For the testing of tires and all conceivable conditions, the company maintains state-of-the-art tire testing facilities worldwide. The Contidrom near Hanover, the “prototype” and reference of all Continental tire test centers, was opened in 1967. As early as 1968 the first electronically controlled driverless car took to the track at the Contidrom, to the astonishment of the press and public. Continental has further developed this technology and now uses it at its test site in Uvalde, Texas, USA, to subject its tires to endurance tests.
In 2012 the Automated Indoor Braking Analyser (AIBA) was officially opened at the Contidrom test site. This facility, which is the only one of its kind in the world, enables the brake performance of tires on different road surfaces to be tested all year round, regardless of the weather and fully automatically using unmanned vehicles. In the future, tires will also be tested there in a new type of dynamic driving simulator. Thus, professional test drivers will also be carrying out realistic driving scenarios virtually. Having each test cycle completed in the driving simulator instead of on real roadways means fewer test tires need to be produced. Hence, this investment in the new testing technology also contributes to Continental’s extensive sustainability efforts.
Continental has been committed to greater sustainability in the tire and automotive industry since the early seventies of the last century. The effects of the oil crisis in 1973 provided the impetus for a research project to develop tires with optimized rolling resistance. The insights gained in this project ultimately led to the presentation of a previously unprecedented product in 1993. For the first time, a tire in the ContiEcoContact combined environmental benefits and economic aspects with outstanding driving and safety characteristics. Since then Continental has been facing the major challenges in dealing with finite raw materials and the need to reduce CO2 emissions. For many years now sustainable and responsible management has been an integral part of Continental’s corporate strategy. Efforts here are centered around the strategic topics of climate action, low-emission mobility, the circular economy, and sustainable supply chains, thus embracing all phases of the value chain. As early as in 1903, a branch plant was set up in Seelze near Hanover for the reprocessing and recycling of rubber scrap. In 2013, Continental opened its unique ContiLifeCycle plant in Hanover Stöcken. With its integrated approach to retreading for truck and bus tires and a specially developed industrial-scale rubber recycling plant, it is an industry pioneer.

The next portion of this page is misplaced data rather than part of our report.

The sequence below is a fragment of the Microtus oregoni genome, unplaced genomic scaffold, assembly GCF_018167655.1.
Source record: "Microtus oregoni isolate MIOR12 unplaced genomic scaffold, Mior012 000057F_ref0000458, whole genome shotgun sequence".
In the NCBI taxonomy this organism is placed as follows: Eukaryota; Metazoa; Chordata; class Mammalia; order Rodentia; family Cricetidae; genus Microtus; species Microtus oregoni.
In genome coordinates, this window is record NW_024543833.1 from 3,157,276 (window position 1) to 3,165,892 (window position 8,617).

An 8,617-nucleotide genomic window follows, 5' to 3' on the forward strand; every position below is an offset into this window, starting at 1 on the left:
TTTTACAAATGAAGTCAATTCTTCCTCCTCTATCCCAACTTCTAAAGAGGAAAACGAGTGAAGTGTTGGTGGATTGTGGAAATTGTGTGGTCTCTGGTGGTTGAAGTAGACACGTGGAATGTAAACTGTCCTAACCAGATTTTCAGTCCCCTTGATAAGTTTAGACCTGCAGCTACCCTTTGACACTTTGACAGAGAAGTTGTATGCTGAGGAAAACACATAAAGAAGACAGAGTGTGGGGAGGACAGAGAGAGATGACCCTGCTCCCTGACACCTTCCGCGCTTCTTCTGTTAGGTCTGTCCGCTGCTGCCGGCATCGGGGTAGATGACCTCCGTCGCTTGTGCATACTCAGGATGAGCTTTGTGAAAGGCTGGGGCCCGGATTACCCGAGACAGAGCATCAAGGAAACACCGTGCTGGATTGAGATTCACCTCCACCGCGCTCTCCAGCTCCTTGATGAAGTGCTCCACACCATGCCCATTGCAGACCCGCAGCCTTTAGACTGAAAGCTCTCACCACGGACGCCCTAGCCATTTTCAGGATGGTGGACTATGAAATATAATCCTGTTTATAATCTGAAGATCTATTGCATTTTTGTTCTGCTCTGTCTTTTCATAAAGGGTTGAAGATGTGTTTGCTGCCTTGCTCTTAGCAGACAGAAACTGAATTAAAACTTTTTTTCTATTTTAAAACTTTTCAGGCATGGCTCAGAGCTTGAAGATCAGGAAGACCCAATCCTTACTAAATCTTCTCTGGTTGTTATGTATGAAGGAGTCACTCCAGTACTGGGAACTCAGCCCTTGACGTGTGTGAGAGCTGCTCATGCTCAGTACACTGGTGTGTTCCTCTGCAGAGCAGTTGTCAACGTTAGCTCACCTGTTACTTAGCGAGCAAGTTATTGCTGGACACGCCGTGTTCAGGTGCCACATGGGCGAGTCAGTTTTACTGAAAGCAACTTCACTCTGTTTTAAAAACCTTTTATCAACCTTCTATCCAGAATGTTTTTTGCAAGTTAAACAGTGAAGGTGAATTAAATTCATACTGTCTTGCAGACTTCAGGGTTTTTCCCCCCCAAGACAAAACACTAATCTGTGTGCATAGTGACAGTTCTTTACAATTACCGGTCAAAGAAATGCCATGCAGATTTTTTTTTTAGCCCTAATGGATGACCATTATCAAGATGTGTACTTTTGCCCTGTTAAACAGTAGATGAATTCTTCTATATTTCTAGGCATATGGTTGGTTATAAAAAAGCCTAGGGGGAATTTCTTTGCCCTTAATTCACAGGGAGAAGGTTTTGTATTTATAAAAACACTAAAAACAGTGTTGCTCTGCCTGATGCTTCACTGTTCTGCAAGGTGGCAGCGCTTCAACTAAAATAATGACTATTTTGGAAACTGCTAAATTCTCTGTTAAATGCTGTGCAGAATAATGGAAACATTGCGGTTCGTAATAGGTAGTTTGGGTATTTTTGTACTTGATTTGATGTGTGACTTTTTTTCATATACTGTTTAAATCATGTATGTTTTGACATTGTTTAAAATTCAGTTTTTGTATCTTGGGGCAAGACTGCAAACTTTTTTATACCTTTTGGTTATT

In order to make the tires of the future even more energy-efficient and environmentally friendly in terms of production, use and recyclability, the company is systematically investing in the research and development of new technologies, alternative materials, and environmentally compatible production processes. For example, the tire manufacturer intends to gradually switch to 100 percent sustainably produced materials in its tire products by 2050.
Continental is also one of the pioneers when it comes to the digitalization of tires. As early as in 1999, the tire manufacturer demonstrated that the data required for advanced driver assistance systems could be determined even more accurately and quickly by using the tire as a data source. That was the birth of the intelligent tire. Since then Continental has continued to drive forward the digitalization of tires, enabling completely new services for fleet and end customers. Since 2010 Continental has bundled all services for fleet customers under the umbrella of its brand Conti360° Fleet Services. From the recommendation and perfect selection of the right tires to correct mounting and quick assistance in the event of a flat tire to constant inspection and comprehensive tire reports for all their vehicles, the fleet operators receive a highly professional all-round tire service.
The company is continuing to expand the ecosystem of smart, digital solutions for Continental’s premium tires that has been created in the meantime. As one of the world’s largest suppliers of electronics, sensor systems and software in the mobility industry, Continental has a decisive competitive advantage here. For example, Continental’s ability to allow the tire to communicate with other safety-related components as a central element in the vehicle system led to a ground-breaking project back at the beginning of the millennium: the 30-meter car. The coordination of all systems involved in the braking operation resulted in a vehicle that came to a standstill after only 30 meters with full braking at 100 km/h. At that time the average braking distance was still between 36 and 40 meters. This corresponded to shortening the braking distance by up to 25 percent.
Today, Continental is using the direct connection of its tires and sensors to the cloud to offer completely new business models. Fed by a large number of data points, Continental's fleet customers can check the condition of their tires at any time using algorithms developed in-house. This means that tire maintenance can be carried out on an as-needed basis, not as a preventive measure, and thus much more efficiently. Fleet providers thus benefit from minimized downtime due to repairs, increased safety, lower overall costs due to greater energy efficiency, and generally more efficient operation. In 2020, Continental set new standards with the presentation of its successful pilot project for significantly accurate tread depth monitoring using algorithms and vehicle telemetry data.
In the future Continental will continue to stand for innovative excellence in tire technology with its premium portfolio in the passenger car, truck, and special tire segments. In its new strategy program presented in 2020, Continental describes its path into the new decade. The focus of the Vision 2030 strategy program is the consistently customer-centric orientation of the organization and all business activities. In addition, the tire sector aims to continue to grow profitably and differentiate itself from its competitors in a rapidly changing market environment in the areas of sustainability and digital solutions.